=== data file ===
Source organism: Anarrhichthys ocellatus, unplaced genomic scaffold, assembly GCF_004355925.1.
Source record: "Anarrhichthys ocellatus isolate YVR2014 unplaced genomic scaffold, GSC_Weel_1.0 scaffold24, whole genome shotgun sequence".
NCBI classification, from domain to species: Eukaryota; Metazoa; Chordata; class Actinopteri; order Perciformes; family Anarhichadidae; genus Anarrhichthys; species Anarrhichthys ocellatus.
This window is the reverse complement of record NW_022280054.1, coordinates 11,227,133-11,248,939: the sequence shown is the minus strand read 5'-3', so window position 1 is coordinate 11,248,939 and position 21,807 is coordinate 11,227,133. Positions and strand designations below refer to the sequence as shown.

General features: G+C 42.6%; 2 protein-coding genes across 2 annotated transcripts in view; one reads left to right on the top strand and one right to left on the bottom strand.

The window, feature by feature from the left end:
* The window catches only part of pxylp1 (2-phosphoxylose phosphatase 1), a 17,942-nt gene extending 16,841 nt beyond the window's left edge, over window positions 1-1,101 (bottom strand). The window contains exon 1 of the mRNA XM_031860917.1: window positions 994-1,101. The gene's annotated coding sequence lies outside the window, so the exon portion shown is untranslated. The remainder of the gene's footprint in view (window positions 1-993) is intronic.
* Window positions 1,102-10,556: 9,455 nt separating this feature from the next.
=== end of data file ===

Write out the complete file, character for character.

Source organism: Anarrhichthys ocellatus, unplaced genomic scaffold, assembly GCF_004355925.1.
Source record: "Anarrhichthys ocellatus isolate YVR2014 unplaced genomic scaffold, GSC_Weel_1.0 scaffold24, whole genome shotgun sequence".
NCBI classification, from domain to species: Eukaryota; Metazoa; Chordata; class Actinopteri; order Perciformes; family Anarhichadidae; genus Anarrhichthys; species Anarrhichthys ocellatus.
This window is the reverse complement of record NW_022280054.1, coordinates 11,227,133-11,248,939: the sequence shown is the minus strand read 5'-3', so window position 1 is coordinate 11,248,939 and position 21,807 is coordinate 11,227,133. Positions and strand designations below refer to the sequence as shown.

General features: G+C 42.6%; 2 protein-coding genes across 2 annotated transcripts in view; one reads left to right on the top strand and one right to left on the bottom strand.

The window, feature by feature from the left end:
* The window catches only part of pxylp1 (2-phosphoxylose phosphatase 1), a 17,942-nt gene extending 16,841 nt beyond the window's left edge, over window positions 1-1,101 (bottom strand). The window contains exon 1 of the mRNA XM_031860917.1: window positions 994-1,101. The gene's annotated coding sequence lies outside the window, so the exon portion shown is untranslated. The remainder of the gene's footprint in view (window positions 1-993) is intronic.
* Window positions 1,102-10,556: 9,455 nt separating this feature from the next.